Sunday Star Times 17/01/2010
The Kiwi tradition of sending pre-schoolers to kindy is losing favour, as growing numbers of parents seek all-day care for their children. The latest annual census of early childhood education services shows the number of children enrolled in kindergartens has fallen to fewer than 40,000 – a drop of 12.4% since 2005. At the same time the number of children enrolled in daycare centres has jumped from 83,889 in 2005 to 101,425 in July 2009 – an increase of nearly 21%.
The figures go to the heart of the long-running debate over what is best for children – and for parents – in the preschool years. In recent decades, preschoolers have spent more and more time being cared for by people other than their close relatives, and they have been starting younger. Whereas kindys take children aged three and up, there is concern that putting young children into care, especially in the crucial first two years when their brains are developing at phenomenal speed, could hamper later development. But other observers say there is nothing wrong in putting children into long hours of daycare as long as that care is good quality, with consistent of staffing levels and low staff-to-child ratios.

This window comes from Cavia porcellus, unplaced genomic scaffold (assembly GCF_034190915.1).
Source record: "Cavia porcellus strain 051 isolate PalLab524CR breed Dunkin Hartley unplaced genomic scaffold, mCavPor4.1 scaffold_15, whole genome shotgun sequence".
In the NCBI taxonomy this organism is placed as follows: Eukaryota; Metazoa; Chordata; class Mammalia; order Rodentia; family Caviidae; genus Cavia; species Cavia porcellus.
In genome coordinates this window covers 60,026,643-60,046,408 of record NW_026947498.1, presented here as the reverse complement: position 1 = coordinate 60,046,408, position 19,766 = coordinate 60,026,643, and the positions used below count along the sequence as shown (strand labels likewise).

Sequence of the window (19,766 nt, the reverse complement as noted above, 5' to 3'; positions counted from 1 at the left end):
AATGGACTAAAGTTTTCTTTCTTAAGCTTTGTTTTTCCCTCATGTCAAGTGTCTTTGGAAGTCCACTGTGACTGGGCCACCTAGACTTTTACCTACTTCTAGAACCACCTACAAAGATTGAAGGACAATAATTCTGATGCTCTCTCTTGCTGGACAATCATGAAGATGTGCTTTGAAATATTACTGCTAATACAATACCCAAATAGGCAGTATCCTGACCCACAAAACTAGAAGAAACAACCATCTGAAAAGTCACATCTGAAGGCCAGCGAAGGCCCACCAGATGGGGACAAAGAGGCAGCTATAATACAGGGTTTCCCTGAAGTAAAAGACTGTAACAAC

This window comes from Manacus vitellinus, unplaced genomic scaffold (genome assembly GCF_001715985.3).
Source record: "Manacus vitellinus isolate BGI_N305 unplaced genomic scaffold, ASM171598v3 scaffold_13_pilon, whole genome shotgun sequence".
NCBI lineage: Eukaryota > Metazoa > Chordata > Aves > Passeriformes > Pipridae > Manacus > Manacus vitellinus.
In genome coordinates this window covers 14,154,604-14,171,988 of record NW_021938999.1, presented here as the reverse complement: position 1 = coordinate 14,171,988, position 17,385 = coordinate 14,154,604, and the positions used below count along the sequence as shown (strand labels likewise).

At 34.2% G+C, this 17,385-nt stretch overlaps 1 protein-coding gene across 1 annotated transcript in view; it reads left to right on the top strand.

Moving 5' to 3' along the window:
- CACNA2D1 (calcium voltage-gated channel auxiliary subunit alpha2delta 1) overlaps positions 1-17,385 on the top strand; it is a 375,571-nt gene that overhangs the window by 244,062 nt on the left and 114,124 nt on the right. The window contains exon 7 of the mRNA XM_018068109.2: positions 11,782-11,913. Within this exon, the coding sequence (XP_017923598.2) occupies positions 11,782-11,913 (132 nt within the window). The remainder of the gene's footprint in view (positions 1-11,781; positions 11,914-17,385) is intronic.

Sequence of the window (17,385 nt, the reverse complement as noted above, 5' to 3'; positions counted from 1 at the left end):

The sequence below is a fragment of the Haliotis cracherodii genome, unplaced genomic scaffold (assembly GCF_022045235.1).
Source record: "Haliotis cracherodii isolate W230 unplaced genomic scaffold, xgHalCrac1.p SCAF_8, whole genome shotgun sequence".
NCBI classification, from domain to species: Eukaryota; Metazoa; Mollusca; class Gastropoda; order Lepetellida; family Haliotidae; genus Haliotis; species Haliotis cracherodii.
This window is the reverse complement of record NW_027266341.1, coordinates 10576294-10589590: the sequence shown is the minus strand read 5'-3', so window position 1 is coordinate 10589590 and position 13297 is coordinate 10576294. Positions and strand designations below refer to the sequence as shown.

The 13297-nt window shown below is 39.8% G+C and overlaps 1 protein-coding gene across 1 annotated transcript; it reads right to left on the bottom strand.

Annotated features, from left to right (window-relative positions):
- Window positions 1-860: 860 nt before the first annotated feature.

The Ministry of Education census shows the number of children aged three and under enrolled in licensed early childhood centres has jumped in the past five years: there has been an increase of 21% in the number of babies (under one-year-olds); 18.4% for one-year-olds; and 15% for two-year-olds. Home-based services have also gained in popularity, growing 54% in five years.
On average, children enrolled in daycare centres are now spending 23 hours a week there. Most children are enrolled part-time, but since 2005 there has been a 37% increase in the number of fulltime enrolments (more than 27 hours a week). The number of children now classed in fulltime care has jumped from nearly 25,000 five years ago to just over 34,000.